7 tips for enjoying your summer break without breaking the bank.
Story by Danielle Castonzo
After a long school year of early mornings, summer break in your hometown is fun, relaxing and a much-needed breather—for the first two weeks. Summer months can feel long and repetitive, especially if you’re working one or more part-time jobs. I went to high school in Fort Wayne, Indiana, and I spent far too many summer nights hanging out on my high school football field or taking a late-night trip to Denny’s because everything else closed before the sun went down.
But there’s no need to spend every night eating Doritos and watching Netflix in your friend’s basement. Here are some fun, cheap ways to keep summer in your hometown fresh and exciting:
1. Attend a free concert or music festival. No matter where you live, you’ll find free music performances and concert series in warm-weather months. Beyoncé might not be headlining, but who knows? You might discover an awesome new genre or artist.
2. Take a day trip to the nearest tourist attraction. You might think that nobody in her right mind would consider your town a tourist destination, but trust me, you’ll find something new. When doing research for this article, I searched for destinations in my town and discovered that the world’s largest collection of mechanical puzzles is located two miles from my house. Tell me you’re not curious.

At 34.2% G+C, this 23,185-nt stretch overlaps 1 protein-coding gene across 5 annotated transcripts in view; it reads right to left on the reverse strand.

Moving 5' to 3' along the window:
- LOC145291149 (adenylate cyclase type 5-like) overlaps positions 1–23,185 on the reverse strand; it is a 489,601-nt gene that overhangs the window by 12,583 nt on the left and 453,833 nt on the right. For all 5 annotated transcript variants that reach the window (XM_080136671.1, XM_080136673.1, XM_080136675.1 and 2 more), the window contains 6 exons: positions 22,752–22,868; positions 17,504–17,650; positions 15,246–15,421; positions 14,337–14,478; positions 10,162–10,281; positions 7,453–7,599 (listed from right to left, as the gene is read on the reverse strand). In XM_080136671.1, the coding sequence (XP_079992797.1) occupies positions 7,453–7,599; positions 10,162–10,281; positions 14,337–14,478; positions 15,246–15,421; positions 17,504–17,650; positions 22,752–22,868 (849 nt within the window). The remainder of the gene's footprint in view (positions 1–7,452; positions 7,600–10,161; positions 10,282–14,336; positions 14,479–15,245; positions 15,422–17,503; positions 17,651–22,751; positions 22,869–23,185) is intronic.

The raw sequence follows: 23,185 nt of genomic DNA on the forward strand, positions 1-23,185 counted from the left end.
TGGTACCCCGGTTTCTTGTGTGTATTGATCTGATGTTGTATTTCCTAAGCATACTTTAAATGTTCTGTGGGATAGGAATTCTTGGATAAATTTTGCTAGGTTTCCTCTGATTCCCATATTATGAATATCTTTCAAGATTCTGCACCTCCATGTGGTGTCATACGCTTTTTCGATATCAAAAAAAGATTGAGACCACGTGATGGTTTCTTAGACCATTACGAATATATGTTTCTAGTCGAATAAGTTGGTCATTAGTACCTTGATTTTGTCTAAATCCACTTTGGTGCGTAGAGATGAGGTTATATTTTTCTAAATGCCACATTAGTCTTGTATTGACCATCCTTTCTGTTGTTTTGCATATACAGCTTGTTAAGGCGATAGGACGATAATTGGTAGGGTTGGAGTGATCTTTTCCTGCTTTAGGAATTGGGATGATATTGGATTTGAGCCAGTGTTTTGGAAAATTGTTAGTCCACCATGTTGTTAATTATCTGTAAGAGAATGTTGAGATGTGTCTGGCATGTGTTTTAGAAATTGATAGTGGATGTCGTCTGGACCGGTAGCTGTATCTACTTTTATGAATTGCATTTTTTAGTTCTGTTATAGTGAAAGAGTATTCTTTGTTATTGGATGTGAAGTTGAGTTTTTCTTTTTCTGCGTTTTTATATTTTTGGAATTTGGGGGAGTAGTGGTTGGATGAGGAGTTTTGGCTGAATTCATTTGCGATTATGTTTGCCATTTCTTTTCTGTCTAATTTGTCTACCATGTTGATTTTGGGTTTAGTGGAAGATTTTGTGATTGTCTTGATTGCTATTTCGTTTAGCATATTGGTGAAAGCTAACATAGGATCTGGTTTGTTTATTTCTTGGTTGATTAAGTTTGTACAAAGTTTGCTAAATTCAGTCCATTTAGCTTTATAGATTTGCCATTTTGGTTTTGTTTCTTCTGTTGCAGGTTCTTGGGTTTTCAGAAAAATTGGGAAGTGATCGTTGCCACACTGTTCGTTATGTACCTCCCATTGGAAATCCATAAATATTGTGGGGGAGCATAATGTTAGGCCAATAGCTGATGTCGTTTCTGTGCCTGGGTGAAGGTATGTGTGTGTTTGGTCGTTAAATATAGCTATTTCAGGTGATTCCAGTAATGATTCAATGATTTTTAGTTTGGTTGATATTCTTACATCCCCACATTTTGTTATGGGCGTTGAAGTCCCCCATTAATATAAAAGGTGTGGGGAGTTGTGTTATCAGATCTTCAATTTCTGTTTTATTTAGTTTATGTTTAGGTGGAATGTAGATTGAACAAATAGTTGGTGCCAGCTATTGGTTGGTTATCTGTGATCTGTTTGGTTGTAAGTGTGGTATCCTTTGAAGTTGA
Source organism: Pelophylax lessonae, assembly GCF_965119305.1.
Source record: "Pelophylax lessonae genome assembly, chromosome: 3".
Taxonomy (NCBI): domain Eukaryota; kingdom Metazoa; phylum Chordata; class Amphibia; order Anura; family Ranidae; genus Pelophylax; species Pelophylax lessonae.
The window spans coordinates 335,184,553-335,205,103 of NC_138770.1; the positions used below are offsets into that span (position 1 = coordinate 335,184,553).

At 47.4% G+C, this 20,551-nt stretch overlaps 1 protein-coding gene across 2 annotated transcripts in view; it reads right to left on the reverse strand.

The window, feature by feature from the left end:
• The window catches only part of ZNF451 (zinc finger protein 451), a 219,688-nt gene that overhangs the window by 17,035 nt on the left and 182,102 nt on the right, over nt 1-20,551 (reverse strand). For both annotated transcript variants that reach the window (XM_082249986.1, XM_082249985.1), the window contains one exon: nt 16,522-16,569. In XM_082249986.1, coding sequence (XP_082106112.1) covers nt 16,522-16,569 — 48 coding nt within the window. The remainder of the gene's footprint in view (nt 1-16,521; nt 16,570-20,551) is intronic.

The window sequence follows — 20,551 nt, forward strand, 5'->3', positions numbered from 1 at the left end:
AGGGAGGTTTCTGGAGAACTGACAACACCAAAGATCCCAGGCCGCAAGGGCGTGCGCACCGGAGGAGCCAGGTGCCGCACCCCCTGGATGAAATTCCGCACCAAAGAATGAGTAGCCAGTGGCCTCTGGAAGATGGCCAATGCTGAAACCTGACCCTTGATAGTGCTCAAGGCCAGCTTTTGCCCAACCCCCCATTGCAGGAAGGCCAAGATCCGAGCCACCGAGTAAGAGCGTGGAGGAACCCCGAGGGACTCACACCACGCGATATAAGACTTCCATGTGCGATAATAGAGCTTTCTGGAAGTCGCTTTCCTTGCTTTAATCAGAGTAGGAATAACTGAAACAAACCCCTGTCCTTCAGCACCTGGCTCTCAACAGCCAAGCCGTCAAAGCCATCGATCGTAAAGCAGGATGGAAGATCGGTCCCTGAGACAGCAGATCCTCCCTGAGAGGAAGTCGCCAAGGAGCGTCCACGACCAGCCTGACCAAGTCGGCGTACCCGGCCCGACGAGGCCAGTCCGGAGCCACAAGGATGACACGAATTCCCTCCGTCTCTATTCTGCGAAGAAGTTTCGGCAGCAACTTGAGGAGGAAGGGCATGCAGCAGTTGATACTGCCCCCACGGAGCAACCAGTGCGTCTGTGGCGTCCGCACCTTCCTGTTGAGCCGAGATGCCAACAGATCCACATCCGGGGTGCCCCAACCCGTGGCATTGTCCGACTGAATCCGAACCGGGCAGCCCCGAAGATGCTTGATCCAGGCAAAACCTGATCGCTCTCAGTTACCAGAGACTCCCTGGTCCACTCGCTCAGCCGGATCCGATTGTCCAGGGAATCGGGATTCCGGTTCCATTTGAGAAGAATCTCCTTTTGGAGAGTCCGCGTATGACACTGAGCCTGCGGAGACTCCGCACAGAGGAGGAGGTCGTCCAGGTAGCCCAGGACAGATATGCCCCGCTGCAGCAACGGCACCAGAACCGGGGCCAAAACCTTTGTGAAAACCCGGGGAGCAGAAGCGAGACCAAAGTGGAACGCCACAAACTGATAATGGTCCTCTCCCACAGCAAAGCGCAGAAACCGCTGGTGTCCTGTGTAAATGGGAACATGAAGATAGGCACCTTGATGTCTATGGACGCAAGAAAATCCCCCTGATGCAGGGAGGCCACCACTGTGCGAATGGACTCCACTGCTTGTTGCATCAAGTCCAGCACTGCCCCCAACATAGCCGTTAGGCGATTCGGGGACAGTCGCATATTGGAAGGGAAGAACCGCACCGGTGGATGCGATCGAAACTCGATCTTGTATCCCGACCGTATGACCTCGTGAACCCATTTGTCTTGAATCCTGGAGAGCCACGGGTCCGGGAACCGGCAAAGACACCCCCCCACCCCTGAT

3. Learn how to cook something new. When I was in high school, I never cooked anything more exciting than scrambled eggs. Take advantage of this free time and ask your parents to teach you their favorite recipe or try making something from one of those Tasty videos on Facebook.
4. Stop by your local farmer’s market to try fresh produce. You can sample locally made cheese, delicious homemade pastries and tasty veggies and fruit, often for free. “The produce is fresher when it’s local,” David Smith, marketing specialist for the Delaware Department of Agriculture, says. “A lot of times, it was just picked that morning or the afternoon prior, where in the grocery store, it’s still probably several days old. You just can’t beat fresh local produce.”
5. Spend an afternoon at the nearest record store. “We actually have a lot more young people coming in the door than ever before,” says Rick Wojcik, owner of Dusty Groove records in Chicago. Wojcik loves record stores because they’re cheaper than concerts while still allowing people to meet and discover new tunes. “There’s a very social aspect to music. Even if you’re sharing music online, there’s nothing that can replace actually talking about it, holding it and showing it to someone else.”
6. Go on an outdoor adventure. There are 417 national parks and 10,366 state parks in the United States alone, according to the National Parks Foundation. Driving to the nearest one can be a great day trip. Hike, swim and spend a refreshing day away from technology.
7. Host a movie marathon at your house. It’s cheaper than going to the multiplex. Pick the genre and tell everyone who’s coming to bring a different snack to share.